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Butch vs. Gore’s Cassandro Cup perfectly embodied its legendary namesake

Lucha libre legend Cassandro’s 30-plus year career, personal struggles and influence on today’s LGBTQ pro wrestling talents permeated Butch vs. Gore’s Cassandro Cup event.

Cassandro Cup
Edith Surreal (right) tries to fight out of Ashton Starr’s (left) Starrshooter submission in the Cassandro Cup final
JayLee Photography/@JayLeeAC

It was a no-brainer when the minds behind LGBTQ-focused pro wrestling production house Butch vs. Gore, Billy Dixon and Lo McGrath, announced last year that their next event would bare Cassandro’s name.

Cassandro is legendary within pro wrestling, but more specifically for the out LGBTQ talents fueling LGBTQ pro wrestling’s rise. For more than 30 years, the lucha libre icon has impressed international audiences and persevered in the face of prejudice to transcend the exotico stereotype. And he built that legacy while being out.

Who would be a better choice to christen Butch vs. Gore’s queer equivalent to the fabled ECWA Super 8 tournament, right?

The choice fits on a base level very easily. But viewing the Cassandro Cup event itself reveals how much every facet of Cassandro’s legacy informs what came in his wake.

Mexican Free Wrestling Show In La Fondation Cartier in Paris
Cassandro
Photo by Aurelien Meunier/Getty Images

Every Cassandro Cup match felt like a tableau reflecting on moments and philosophies from Cassandro’s storied career. MV Young and Devon Monroe’s clash to determine “Butch vs. Gore’s sexiest” leaned into the tongue-in-cheek billing with classic exotico spots. But those glimpses of played-up sexuality came amongst a hard-hitting, athletic contest, mirroring how Cassandro both defied and embraced his exotico label in the early days of his career.

The Britney Spears Open Invitational featuring Brooke Valentine, Russell Rogue, Eddy McQueen, Ariela Nyx and Corinne Mink channeled the camp and charisma that accompanies Cassandro every time his flowing gown graces an entryway.

Jordan Blade and Allie Kat took on the intensity and tenacity that is still present in Cassandro to this day when pushed into next gear by a significant opponent, such as their respective tag team partners, Eel O’Neal and EFFY.

Perhaps the most evocative match was Dixon’s two-out-of-three falls rubber match with Darius Carter. With Dixon’s F1ght Club Pro Wrestling Chocolate City championship on the line, Carter and Dixon exceeded the brutality of their Paris Is Bumping battle. Carter’s relentless attack on the head, neck and knee of Dixon was devoid of mercy, leaving every moment of hope from Dixon hampered by his pain.

Cassandro Cup
The Best Business Bureau (left to right, Jordan Blade, Killian McMurphy, Darius Carter, Molly McCoy and Eel O’Neal) celebrate over the fallen yet victorious Billy Dixon.
JayLee Photography/@JayLeeAC

Cassandro’s constant battles against pro wrestling’s efforts to typecast him and keep him marginalized shone through every time Carter’s jumping stomp crashed onto Dixon’s head. The anguish Cassandro felt in 1991 when the entire lucha libre world deemed him unworthy of a UWA World Middleweight title match against the son of lucha libre’s God, El Hijo de Santo, bubbled up as Carter continuously told Dixon to stay down.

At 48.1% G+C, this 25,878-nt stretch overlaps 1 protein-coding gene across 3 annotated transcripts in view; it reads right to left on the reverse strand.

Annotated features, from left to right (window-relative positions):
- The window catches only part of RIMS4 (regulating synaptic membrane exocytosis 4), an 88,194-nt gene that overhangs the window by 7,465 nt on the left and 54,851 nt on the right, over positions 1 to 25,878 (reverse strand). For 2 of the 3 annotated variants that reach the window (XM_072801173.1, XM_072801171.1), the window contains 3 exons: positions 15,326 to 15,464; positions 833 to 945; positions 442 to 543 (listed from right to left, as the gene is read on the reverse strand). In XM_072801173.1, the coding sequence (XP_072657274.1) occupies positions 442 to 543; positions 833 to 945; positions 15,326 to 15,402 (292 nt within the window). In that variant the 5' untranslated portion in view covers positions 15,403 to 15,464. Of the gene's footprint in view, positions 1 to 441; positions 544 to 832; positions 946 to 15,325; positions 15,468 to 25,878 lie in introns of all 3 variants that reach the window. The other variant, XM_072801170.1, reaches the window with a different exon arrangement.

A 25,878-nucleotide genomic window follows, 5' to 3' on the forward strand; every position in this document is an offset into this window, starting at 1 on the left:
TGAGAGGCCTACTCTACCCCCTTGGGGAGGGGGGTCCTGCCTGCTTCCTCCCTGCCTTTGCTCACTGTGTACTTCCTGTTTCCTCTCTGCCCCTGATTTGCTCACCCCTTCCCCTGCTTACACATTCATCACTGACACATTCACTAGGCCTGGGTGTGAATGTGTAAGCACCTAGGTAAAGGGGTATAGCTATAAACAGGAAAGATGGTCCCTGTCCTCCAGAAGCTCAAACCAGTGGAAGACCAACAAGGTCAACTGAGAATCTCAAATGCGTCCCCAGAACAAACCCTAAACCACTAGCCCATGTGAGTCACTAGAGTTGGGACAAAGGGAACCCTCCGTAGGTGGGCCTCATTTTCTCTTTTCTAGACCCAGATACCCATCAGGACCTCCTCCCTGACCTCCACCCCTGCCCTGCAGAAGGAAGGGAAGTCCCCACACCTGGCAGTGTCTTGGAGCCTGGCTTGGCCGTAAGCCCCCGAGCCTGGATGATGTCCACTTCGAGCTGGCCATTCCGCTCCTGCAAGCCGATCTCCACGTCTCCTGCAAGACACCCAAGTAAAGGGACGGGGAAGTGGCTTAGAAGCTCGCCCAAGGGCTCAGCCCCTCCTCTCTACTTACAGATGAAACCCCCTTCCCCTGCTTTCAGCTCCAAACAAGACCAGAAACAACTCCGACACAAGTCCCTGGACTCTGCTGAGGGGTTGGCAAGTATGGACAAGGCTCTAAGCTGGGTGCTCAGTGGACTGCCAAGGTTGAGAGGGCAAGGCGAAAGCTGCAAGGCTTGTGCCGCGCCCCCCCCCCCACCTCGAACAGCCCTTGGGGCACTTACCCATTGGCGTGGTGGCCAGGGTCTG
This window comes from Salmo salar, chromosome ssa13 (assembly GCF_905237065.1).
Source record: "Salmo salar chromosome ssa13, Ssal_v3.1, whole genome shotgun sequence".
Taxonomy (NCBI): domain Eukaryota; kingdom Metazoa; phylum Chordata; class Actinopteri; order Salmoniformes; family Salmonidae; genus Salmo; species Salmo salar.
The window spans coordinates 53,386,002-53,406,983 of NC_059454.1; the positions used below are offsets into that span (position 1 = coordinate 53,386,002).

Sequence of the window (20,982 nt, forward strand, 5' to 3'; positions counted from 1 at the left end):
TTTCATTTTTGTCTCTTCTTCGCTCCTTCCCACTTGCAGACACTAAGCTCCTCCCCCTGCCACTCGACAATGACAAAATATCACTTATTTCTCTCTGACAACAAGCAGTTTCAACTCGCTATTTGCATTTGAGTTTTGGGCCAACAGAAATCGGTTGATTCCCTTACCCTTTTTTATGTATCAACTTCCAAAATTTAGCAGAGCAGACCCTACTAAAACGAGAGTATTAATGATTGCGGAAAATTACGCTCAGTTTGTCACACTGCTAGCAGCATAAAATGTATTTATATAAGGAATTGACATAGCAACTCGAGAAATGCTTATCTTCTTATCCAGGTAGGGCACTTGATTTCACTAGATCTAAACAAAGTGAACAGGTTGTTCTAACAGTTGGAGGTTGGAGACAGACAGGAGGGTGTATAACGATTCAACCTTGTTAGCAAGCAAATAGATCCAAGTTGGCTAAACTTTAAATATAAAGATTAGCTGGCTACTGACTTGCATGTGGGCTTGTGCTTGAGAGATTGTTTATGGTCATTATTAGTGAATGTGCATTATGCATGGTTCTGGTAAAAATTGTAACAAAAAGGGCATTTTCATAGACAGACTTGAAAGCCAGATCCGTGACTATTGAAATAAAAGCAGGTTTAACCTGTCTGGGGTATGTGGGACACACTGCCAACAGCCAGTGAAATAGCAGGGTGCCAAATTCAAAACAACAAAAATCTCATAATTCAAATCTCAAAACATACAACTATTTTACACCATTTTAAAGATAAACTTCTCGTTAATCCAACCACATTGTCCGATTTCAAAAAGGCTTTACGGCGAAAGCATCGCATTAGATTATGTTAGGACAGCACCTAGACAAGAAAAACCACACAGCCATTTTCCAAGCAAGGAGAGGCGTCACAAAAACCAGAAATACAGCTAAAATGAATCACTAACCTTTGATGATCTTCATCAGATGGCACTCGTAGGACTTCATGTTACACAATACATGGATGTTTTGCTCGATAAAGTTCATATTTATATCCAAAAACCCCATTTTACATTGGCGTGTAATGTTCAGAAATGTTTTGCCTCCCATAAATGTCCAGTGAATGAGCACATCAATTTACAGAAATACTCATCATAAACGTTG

The darkest depths of Cassandro’s struggles for validation while experiencing physical and mental abuse echoed off the building’s curtained walls in the form of Dixon’s discomforting, guttural responses to every blow.

And in the end, just like Cassandro, Dixon came out the other side of his trial the victor, even as Carter and his newly formed Best Business Bureau stable delivered a post-match beatdown. No attack that pro wrestling’s BBB could dish out would change the fact that Dixon persevered and triumphed.

The Cassandro Cup tournament itself encapsulated all of these elements into a glorious mission statement for the present and future of LGBTQ pro wrestling. Molly McCoy brought her trademark grit. Erica Leigh and AC Mack mixed dynamic personalities with bone-rattling fury. The fluidity showcased by Ashton Starr, Killian McMurphy and Jared Evans was rivaled only by their neverending trash talk.

Edith Surreal
Edith Surreal soaks in her Cassandro Cup victory.
JayLee Photography/@JayLeeAC

Cassandro Cup winner Edith Surreal stood atop the pack, embodying these qualities en route to overcoming her own post-match attack from McMurphy and defeating Starr in the final. The lasting image of Surreal coddling the trophy while invoking LGBTQ civil rights leader Marsha P. Johnson’s name felt similar in power to Cassandro’s UWA World Lightweight title victory in 1992, the first championship win by an exotico ever in the history of lucha libre.

The entire night pieced together all of the elements that built Cassandro into a celebratory figure worthy of being immortalized on the event’s highest prize. But in completing the glamorous puzzle, the Cassandro Cup embodied what has come to define the “Liberace of Lucha Libre’s” mission in recent years: building the next generation of LGBTQ pro wrestling heroes.

Yes, many of the talents on the card have already built sizable names for themselves. But putting that on full display for one of the largest audiences ever for an IWTV premiere on an event that trended top 5 nationwide on Twitter puts the whole wrestling world on notice.

Like the inaugural Butch vs. Gore event last March, the Cassandro Cup showed that the historic presentation of LGBTQ identities in pro wrestling as caricatures and one-note “oddities” is just that: history. And the movement is overflowing with amazing LGBTQ wrestlers and upcoming talents that won’t let obstacles, real or narrative, stand in their way of glory.